Obama Administration issues list of 55 Colleges investigated for sexual assault complaints

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On Thursday Obama administration has announced 55 colleges and universities that are being investigated for sexual assault complaints.

It is the first time in history when the Department of Education has announced publicly colleges and universities that are being investigated for violations under Title IX of the Education Amendments of 1972. The current law prohibits gender discrimination at colleges.  

The list includes the famous Ivy League institutions like Dartmouth, Harvard and Princeton as well as other well-known private universities like Boston University, the University of Chicago, Swarthmore and the University of Southern California; and public universities including Florida State, the University of Michigan, Ohio State and Penn State. The list also includes less well known institutions like the West Virginia School of Osteopathic Medicine.

Catherine E. Lhamon, the assistant education secretary for civil rights has said in her official statement, “We are making this list available in an effort to bring more transparency to our enforcement work and to foster better public awareness of civil rights.”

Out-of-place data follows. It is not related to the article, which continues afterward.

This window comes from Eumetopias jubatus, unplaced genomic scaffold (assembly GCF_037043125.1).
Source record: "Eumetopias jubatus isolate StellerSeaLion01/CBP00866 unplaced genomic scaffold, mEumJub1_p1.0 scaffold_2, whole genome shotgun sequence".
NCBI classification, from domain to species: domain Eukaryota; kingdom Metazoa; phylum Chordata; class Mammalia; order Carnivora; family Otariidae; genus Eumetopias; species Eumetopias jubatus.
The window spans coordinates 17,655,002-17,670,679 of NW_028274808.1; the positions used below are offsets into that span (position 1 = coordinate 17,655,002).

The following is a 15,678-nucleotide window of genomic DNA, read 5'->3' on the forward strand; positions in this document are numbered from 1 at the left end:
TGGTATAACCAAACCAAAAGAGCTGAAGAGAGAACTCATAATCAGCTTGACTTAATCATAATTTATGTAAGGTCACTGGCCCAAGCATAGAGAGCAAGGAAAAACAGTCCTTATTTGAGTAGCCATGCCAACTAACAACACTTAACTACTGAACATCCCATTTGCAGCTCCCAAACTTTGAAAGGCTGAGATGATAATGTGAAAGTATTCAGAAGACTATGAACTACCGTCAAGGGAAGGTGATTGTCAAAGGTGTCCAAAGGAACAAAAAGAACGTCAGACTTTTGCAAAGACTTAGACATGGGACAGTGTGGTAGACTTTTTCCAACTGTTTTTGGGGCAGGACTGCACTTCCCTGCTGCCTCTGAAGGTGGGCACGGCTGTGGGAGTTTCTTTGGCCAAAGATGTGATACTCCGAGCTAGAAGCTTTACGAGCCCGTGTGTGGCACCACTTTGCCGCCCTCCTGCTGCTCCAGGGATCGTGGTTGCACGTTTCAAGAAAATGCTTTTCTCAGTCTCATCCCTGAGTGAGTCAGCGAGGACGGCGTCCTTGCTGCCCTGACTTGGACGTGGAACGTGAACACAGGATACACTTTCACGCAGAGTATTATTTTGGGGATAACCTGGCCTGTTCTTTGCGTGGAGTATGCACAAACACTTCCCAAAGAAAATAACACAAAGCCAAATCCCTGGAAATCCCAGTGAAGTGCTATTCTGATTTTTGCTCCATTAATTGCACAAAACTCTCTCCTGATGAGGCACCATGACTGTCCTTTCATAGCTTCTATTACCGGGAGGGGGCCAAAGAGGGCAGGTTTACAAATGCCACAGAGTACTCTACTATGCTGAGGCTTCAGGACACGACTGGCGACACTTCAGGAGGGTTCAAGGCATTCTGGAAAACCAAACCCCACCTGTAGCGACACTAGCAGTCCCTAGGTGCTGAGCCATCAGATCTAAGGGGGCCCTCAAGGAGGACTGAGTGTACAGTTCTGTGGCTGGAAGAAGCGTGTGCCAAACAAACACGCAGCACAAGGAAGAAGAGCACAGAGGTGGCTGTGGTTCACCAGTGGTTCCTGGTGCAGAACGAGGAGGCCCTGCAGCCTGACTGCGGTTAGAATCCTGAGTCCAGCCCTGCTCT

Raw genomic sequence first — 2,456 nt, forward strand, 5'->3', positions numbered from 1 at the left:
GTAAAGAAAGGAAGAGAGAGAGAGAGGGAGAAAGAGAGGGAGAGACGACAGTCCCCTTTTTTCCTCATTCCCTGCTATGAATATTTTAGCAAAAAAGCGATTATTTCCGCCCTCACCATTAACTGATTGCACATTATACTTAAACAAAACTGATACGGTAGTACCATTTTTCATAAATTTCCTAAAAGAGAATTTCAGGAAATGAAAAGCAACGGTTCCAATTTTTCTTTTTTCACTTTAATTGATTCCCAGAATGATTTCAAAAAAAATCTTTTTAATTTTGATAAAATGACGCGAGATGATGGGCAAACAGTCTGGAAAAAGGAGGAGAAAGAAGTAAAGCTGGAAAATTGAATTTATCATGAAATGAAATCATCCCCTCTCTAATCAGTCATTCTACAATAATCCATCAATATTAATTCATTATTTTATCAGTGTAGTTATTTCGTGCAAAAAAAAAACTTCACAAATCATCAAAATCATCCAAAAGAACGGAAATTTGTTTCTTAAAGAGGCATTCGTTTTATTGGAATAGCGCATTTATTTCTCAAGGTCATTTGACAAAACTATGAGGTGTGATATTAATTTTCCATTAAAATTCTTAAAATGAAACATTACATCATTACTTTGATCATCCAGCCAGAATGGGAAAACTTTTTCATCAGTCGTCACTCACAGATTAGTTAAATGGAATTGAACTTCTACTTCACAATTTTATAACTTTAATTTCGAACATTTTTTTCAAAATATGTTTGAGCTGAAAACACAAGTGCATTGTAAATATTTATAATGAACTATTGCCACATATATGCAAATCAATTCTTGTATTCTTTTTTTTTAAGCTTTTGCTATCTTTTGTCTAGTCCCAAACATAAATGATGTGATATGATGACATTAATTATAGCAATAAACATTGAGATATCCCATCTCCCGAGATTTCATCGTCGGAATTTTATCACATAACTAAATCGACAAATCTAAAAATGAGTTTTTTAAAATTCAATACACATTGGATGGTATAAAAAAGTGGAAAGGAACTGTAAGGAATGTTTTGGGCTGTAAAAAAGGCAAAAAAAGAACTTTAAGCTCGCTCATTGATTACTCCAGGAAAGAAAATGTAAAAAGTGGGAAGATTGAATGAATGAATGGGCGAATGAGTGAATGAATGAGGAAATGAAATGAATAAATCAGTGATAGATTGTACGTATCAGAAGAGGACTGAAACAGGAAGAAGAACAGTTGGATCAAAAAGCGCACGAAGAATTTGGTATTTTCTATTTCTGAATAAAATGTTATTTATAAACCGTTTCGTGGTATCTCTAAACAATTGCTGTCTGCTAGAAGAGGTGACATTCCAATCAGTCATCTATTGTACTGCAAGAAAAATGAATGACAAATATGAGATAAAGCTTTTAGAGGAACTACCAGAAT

The Obama administration has stepped in after the universities failed to create a healthy and safe environment on their campuses and deal with various official complaints that have been filed.

Senator Claire McCaskill, Democrat of Missouri plans to conduct a survey of 350 colleges and universities in order to monitor the way colleges handle sexual assault cases.

“Today’s move by the Department of Education is an important, helpful step for students and their parents, who until today had no way of knowing whether their school was under investigation for Title IX violations. We’ll continue working to help schools provide the highest level of responsiveness and protections for victims and to require the federal government to provide the highest level of transparency on compliance and enforcement,” he said.

The White House has concluded that many women who have been threatened or have been sexually assaulted are afraid of filing the report since it might become public.

Obama administration urges colleges to provide better assurance of confidentiality for students. Universities are usually trying to keep the lawsuits quiet.

Senator Kirsten E. Gillibrand, Democrat of New York, comments, “Information is power. Which is why I am such a staunch supporter of transparency which leads to accountability.”

Student activists are launching the campaigns for universities and the government to be more responsive to the assaults on campuses.

Thus, Rory Gerberg, a Harvard graduate student shares his opinion on that, ” Using the social media site Tumblr, we uploaded photos giving voice to student reactions to laws and policies that take silence as consent. The definition of consent is a core challenge in addressing campus sexual assault and the larger culture of sexism and gender-based violence that allow it to occur.”

Ms. Gerberg added: “Our task is to give voice to the daily forms of violence we too often accept as inevitable. This is precisely why student activism is so important. Since I’ve become a campus advocate numerous students have approached me with their stories.”

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